The steam supply condition and steam line components play an instrumental role in the performance and reliability of your steam injection heating process. (See figure 3). Dry saturated steam is recommended. Some superheat can be present; however, this must be identified in application review. Check valves prevent liquid back flow into steam line and steam trap and drip legs remove condensate. Steam strainers will remove solid particulate that can plug & damager steam injector internals.

8. Confirm Your Boiler Can Supply the Steam Required for Your Heating Application

Steam injection heating can come up online very quickly, which makes it very suitable for intermittent heating requirements. Keep in mind though that when heating is called for, the heater will move to the fully open position. If the heater’s steam demand is close to the boilers available output, this can draw down your boiler faster than desired. If you find that initial start-up of your heater is drawing down your boiler, you can set-up a ramp up procedure to control the opening sequence of the heater, which will allow your boiler to recover faster.

9. Process Instrumentation and Monitoring Can Help Eliminate Heating Issues

Your PLC or temperature controller should be set-up to monitor heater operation to prevent process upsets.
Some examples:
  • Flow switch on incoming liquid line tied to steam isolation shut-off for loss of liquid flow.
  • Interlock heater operation to liquid pump operation.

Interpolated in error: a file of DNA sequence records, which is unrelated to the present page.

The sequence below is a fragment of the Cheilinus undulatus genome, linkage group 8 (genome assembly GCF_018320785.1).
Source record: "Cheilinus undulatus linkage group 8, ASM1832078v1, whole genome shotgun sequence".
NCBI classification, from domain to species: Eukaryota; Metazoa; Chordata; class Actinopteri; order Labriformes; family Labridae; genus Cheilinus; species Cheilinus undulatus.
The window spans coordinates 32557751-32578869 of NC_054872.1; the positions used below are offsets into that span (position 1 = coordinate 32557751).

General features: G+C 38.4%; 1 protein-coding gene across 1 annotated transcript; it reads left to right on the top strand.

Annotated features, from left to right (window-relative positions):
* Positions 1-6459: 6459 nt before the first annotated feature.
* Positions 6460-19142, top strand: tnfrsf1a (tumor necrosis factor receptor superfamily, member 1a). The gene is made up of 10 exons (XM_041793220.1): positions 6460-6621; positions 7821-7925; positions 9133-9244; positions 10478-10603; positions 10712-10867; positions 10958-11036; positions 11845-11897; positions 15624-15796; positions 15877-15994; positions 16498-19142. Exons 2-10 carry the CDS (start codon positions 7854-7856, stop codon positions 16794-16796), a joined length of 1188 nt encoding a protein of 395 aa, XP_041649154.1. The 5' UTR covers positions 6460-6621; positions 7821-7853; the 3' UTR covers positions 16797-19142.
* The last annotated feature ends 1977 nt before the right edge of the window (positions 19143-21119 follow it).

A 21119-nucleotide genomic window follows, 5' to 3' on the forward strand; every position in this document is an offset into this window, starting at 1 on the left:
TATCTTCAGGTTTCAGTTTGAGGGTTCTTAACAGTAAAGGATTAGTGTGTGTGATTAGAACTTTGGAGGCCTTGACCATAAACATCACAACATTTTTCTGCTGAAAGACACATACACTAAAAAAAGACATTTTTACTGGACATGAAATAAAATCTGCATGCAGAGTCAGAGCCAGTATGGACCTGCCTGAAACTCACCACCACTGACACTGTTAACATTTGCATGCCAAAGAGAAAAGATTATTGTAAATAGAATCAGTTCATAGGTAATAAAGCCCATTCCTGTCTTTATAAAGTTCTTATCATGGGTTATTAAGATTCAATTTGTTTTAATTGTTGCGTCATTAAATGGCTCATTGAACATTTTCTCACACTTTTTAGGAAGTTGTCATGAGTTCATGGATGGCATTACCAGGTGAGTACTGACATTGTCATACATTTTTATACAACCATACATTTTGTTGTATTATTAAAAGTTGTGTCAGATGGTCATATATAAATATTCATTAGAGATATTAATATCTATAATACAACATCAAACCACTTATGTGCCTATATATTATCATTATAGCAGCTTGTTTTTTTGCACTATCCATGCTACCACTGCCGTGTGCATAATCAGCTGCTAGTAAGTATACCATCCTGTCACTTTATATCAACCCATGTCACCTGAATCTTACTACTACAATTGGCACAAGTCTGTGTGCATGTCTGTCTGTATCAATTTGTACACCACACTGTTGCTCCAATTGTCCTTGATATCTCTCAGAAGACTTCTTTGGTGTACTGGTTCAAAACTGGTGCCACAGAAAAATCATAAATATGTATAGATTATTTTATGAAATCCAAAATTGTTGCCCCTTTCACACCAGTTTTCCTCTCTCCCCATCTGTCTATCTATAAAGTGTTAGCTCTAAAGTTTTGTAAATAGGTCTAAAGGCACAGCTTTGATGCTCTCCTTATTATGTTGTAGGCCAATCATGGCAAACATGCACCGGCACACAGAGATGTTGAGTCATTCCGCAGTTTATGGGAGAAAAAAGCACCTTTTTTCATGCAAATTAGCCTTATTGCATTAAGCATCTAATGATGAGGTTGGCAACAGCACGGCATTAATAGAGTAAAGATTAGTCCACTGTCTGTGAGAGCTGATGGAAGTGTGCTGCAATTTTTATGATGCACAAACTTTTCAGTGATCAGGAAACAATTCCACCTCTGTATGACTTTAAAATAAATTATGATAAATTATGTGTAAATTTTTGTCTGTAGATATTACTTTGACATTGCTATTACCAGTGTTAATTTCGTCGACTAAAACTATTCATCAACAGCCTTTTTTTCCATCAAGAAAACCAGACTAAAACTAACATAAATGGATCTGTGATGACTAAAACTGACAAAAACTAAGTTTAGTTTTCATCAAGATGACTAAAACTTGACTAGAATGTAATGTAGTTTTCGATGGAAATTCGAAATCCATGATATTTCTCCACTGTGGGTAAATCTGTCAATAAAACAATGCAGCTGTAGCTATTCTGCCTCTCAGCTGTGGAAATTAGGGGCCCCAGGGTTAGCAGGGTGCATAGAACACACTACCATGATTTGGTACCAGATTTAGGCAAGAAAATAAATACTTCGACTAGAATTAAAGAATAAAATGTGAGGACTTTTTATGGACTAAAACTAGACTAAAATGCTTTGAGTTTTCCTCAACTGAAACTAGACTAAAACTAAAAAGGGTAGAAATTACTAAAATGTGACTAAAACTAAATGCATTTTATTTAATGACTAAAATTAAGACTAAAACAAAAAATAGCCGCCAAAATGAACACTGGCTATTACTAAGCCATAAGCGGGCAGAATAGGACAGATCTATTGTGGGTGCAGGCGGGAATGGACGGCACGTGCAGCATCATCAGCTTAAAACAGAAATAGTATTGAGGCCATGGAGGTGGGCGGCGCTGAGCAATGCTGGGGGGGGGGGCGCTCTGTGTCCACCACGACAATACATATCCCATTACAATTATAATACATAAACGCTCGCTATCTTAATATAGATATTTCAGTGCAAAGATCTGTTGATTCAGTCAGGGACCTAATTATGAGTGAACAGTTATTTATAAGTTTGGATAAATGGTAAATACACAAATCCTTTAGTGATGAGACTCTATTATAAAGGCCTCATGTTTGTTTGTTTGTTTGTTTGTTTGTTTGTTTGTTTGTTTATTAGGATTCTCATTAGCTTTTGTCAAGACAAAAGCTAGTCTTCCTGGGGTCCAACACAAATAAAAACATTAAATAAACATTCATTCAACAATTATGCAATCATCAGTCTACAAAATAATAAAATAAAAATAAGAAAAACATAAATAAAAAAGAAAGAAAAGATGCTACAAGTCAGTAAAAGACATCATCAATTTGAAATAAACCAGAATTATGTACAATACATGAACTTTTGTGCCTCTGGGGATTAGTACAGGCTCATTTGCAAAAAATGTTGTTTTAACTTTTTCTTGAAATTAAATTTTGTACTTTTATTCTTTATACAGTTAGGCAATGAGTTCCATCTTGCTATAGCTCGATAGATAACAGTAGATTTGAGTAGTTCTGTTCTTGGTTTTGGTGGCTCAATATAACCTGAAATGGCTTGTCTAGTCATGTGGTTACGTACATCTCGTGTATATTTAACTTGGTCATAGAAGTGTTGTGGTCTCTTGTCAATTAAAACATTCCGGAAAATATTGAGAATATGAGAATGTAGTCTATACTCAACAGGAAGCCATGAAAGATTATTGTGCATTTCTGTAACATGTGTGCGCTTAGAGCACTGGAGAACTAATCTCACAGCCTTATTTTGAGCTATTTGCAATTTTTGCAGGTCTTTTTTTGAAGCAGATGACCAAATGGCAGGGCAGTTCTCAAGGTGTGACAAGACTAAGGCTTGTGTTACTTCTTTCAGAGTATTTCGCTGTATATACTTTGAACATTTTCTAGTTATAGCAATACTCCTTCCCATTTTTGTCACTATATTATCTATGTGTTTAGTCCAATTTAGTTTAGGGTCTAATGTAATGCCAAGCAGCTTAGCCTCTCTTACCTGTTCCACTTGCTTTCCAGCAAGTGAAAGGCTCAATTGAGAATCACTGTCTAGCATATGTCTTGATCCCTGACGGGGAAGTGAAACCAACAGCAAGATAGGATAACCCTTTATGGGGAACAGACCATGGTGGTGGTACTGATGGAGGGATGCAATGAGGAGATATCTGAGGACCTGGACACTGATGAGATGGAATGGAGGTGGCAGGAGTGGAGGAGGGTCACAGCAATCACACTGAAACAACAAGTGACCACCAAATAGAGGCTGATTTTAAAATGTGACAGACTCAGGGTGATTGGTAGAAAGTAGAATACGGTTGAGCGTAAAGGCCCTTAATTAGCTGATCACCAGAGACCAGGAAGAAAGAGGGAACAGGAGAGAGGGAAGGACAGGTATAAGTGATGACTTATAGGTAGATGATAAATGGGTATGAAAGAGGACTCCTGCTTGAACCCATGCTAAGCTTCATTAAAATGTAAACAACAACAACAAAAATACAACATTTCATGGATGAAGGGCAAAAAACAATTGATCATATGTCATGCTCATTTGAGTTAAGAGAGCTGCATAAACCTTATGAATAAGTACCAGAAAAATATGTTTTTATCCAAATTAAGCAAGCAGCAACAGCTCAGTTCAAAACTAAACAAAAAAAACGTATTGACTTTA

• Hi-temp alarm for excessive temperature rise.

10. Make Sure to Follow the Recommended Installation Guidelines from the Manufacturer

Proper installation of your heater will lead to reliable performance and reduce process upsets and extend time between maintenance cycles. The piping layout should be reviewed in accordance with the manufacturer’s installation guidelines. Proper instrumentation and temperature control loop lay-out will improve your process heating reliability.
Understanding that your steam injection heater is a high-energy transfer device and not a control valve or a mixing valve is important. The temperature control loop, instrumentation & monitoring, and heater installation can all be optimized to insure reliable performance in your process heating system. The above recommendations should help you design a safe and reliable heating system.

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Call us at 800-849-1130 or email us at info@psxllc.com